Art & Culture

El Teatro Campesino shows volunteers how to create Dia de los Muertos masks

Workshops foster community and artistic expression.
One of the masks created at the workshops. Photo provided by El Teatro Campesino.
One of the masks created at the workshops. Photo provided by El Teatro Campesino.
Cristal Gonzalez (middle) checks in with volunteers at an art workshop put on by El Teatro Campesino. Photo by Noe Magaña.
Cristal Gonzalez (middle) checks in with volunteers at an art workshop put on by El Teatro Campesino. Photo by Noe Magaña.
A monkey mask before being painted. Photo by Noe Magaña.
A monkey mask before being painted. Photo by Noe Magaña.
A volunteer begins to paint a mask. Photo by Noe Magaña.
A volunteer begins to paint a mask. Photo by Noe Magaña.

El Teatro Campesino hosted 12 workshops over four weeks to make large puppets and masks for the Dia de los Muertos procession in San Juan Bautista on Nov. 2.

Among the 16 people attending the second workshop on Sept. 19 was Liz Gill of Salinas. She brought her three children along so they could get more involved with El Teatro Campesino.

“Art is always a great thing to have the kids try out and kind of break out of their comfort zone and their barriers and see where they thrive and what they are passionate about,” Gill said. 

For 10-year-old Jayden, his favorite part was crushing paper and pinning it to a mannequin to form the shape of a mask. His brother Tyler, 14, said he preferred sketching the masks on paper and taking into consideration how much room the actors would have to breathe and see.

Cristal Gonzalez with El Teatro led the workshops and guided volunteers through the process. She encouraged participants to use their imagination and began by having them create a puppet with two random objects.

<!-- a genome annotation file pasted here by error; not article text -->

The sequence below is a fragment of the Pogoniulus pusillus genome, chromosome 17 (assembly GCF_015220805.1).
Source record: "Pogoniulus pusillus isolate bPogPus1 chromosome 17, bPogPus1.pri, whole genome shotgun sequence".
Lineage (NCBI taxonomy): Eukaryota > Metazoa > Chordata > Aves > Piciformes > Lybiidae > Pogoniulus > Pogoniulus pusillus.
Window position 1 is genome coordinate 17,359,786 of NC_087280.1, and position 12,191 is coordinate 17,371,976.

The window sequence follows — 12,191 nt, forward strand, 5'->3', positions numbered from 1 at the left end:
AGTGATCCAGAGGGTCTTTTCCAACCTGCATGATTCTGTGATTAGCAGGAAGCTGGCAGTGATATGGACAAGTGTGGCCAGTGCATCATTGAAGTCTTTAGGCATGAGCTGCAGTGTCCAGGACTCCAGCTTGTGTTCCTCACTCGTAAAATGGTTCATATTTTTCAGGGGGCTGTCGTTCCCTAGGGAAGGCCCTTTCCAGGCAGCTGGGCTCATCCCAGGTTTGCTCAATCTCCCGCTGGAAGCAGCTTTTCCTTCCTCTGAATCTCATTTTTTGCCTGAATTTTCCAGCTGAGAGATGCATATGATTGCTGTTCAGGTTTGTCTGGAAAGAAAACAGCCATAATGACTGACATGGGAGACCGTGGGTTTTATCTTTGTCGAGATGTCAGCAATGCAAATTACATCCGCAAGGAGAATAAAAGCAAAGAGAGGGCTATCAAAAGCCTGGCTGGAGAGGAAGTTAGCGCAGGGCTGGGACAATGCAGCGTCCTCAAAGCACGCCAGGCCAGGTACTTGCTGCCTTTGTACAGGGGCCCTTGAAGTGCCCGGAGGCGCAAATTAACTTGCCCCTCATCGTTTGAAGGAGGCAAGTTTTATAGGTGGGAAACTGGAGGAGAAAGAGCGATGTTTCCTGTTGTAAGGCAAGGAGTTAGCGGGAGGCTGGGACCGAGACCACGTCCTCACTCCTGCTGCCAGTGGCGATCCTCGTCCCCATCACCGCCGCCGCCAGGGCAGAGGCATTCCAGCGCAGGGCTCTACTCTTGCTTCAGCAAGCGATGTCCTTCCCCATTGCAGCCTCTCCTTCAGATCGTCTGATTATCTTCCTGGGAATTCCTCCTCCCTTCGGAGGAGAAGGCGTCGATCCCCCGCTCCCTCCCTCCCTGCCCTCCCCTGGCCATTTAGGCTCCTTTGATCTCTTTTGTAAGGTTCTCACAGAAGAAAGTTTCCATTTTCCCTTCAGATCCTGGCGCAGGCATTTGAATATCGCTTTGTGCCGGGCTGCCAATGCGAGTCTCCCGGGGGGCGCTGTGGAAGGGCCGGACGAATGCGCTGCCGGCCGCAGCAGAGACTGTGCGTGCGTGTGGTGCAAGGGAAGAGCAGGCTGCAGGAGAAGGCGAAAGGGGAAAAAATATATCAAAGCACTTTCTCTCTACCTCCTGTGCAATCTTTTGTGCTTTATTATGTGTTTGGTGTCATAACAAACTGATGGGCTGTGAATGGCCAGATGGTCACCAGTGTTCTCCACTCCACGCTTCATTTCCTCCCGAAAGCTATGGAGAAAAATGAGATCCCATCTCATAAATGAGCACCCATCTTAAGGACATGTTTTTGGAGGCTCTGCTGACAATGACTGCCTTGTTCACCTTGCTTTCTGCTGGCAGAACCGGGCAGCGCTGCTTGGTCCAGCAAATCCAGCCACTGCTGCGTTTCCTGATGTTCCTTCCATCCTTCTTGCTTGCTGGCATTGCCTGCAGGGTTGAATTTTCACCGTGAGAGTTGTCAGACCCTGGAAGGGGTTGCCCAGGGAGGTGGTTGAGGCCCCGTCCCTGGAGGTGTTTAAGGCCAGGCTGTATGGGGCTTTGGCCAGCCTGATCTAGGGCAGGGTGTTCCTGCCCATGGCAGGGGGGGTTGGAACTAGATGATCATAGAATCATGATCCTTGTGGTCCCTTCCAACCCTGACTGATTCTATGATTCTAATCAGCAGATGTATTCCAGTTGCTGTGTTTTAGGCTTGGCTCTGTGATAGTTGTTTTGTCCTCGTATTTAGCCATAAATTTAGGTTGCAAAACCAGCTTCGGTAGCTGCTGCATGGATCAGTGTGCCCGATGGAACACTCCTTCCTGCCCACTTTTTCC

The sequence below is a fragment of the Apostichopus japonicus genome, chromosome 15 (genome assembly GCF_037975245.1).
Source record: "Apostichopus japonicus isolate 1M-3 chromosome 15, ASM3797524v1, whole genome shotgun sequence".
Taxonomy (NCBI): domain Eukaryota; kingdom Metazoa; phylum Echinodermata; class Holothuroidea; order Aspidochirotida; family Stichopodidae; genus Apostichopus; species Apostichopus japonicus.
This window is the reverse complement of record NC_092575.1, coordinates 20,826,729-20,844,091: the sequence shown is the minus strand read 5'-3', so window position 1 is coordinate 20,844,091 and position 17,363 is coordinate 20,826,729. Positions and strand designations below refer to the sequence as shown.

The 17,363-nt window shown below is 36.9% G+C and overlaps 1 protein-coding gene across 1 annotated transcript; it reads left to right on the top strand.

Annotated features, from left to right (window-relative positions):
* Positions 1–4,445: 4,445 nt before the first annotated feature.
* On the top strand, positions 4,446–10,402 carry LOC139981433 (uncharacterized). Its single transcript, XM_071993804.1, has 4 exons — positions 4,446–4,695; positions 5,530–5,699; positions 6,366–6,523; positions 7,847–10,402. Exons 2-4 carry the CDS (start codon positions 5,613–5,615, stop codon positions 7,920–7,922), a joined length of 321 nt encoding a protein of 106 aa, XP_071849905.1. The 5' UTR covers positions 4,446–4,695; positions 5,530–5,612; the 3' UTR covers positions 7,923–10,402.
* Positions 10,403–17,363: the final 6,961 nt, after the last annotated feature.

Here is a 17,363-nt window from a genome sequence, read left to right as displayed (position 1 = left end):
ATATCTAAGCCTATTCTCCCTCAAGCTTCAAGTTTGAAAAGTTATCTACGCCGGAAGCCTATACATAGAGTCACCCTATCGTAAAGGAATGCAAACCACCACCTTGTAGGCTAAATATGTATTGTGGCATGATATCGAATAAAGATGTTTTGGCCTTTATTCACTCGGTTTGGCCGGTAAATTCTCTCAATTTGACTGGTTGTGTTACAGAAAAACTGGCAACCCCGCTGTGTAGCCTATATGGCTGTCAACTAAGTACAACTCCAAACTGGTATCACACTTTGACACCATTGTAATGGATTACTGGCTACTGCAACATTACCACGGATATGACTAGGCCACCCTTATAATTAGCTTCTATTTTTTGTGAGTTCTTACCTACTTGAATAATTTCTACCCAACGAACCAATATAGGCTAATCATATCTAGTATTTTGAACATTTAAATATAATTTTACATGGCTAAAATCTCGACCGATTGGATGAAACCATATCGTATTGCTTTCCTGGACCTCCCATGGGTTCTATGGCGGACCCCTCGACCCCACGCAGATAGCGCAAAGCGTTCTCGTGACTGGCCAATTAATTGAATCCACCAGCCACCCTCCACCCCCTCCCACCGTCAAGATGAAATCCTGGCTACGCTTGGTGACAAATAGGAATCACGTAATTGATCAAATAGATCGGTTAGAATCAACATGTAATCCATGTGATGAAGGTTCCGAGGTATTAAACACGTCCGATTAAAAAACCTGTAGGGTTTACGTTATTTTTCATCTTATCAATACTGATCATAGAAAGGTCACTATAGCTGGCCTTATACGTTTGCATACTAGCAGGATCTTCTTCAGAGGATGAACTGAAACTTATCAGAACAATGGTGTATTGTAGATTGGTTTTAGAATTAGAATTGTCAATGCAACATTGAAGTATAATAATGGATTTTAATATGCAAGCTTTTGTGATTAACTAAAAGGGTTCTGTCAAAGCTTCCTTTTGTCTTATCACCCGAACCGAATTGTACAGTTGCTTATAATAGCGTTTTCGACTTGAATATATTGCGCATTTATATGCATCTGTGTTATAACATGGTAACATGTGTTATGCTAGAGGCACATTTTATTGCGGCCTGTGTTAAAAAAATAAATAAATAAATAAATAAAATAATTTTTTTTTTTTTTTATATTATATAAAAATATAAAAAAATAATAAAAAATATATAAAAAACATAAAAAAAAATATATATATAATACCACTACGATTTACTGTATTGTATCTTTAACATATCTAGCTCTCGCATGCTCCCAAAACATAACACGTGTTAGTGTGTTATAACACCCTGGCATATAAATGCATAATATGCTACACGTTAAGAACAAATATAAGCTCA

The goal of the workshops was to create six puppets: two monkeys, a dragon, two skulls, and a tiger/snake alebrije. The workshops separated the process into phases:

  • Esqueleto (skeleton)—shaping the puppet or mask
  • Mache—“Think of it as the meat of the puppet,” said Gonzalez 
  • Paint and color
  • Movimiento/heartbeat—making the puppets come to life

Gonzalez said the paint and color phase was important because it enabled volunteers to understand primary, secondary and mixing colors. In this session, volunteers received guidance from an artist.

While the theater didn’t host a Dia de los Muertos procession last year, Gonzalez said this year it will collaborate with artists in the area to not only make one happen, but to raise the performance quality and unite the artistic community.

“Too often we work independently and it’s important to recognize there is so much talent just 45 minutes from here,” Gonzalez said. “We’re talking about the Silicon Valley, we’re talking about Watsonville, we’re talking about Monterey County.”

In keeping with El Teatro’s tradition of being politically active, Gonzalez said Dia de los Muertos is an opportunity to shine a light on issues in the world. In doing so, she wants the community to unite, as those in the workshop did.

 

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Noe Magaña

Noe Magaña is a BenitoLink reporter. He also experiments with videography and photography. A San Benito High School alumnus with a bachelor's in journalism from San Jose State and a Liberal Arts Associate's Degree from Gavilan College. Noe also attended San Jose City College and was the managing editor for the City College Times, the school's newspaper. He also was a reporter and later a copy editor for San Jose State's Spartan Daily.